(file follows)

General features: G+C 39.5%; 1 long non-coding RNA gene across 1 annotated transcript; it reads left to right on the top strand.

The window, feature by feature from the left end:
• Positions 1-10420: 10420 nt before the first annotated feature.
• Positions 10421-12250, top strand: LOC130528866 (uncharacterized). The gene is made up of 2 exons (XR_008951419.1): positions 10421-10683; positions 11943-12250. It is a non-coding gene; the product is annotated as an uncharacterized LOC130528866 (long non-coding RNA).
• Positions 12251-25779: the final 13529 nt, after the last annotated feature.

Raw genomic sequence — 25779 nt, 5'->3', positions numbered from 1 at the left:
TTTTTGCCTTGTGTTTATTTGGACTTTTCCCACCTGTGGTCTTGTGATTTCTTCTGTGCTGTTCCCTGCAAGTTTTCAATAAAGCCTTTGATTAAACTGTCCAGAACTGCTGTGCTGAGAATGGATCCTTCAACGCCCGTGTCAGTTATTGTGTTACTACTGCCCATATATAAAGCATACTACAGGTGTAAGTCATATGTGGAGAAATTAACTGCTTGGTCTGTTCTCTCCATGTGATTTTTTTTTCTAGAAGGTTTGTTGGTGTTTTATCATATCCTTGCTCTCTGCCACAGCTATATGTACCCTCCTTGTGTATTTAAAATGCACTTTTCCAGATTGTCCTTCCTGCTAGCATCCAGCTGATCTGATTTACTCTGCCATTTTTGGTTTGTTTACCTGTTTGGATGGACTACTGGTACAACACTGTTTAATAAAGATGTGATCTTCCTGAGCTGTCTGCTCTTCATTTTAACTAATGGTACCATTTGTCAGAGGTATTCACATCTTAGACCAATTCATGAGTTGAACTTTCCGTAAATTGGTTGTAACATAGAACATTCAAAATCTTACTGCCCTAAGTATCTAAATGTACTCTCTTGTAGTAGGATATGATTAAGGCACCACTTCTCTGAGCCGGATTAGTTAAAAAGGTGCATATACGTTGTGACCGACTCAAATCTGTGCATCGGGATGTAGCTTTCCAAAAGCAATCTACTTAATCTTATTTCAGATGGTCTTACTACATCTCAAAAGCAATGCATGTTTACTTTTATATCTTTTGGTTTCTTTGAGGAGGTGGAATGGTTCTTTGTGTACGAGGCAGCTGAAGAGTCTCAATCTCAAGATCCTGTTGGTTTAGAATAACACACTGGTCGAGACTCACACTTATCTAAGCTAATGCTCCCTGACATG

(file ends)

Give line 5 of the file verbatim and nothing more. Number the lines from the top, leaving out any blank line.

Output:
• Positions 12251-25779: the final 13529 nt, after the last annotated feature.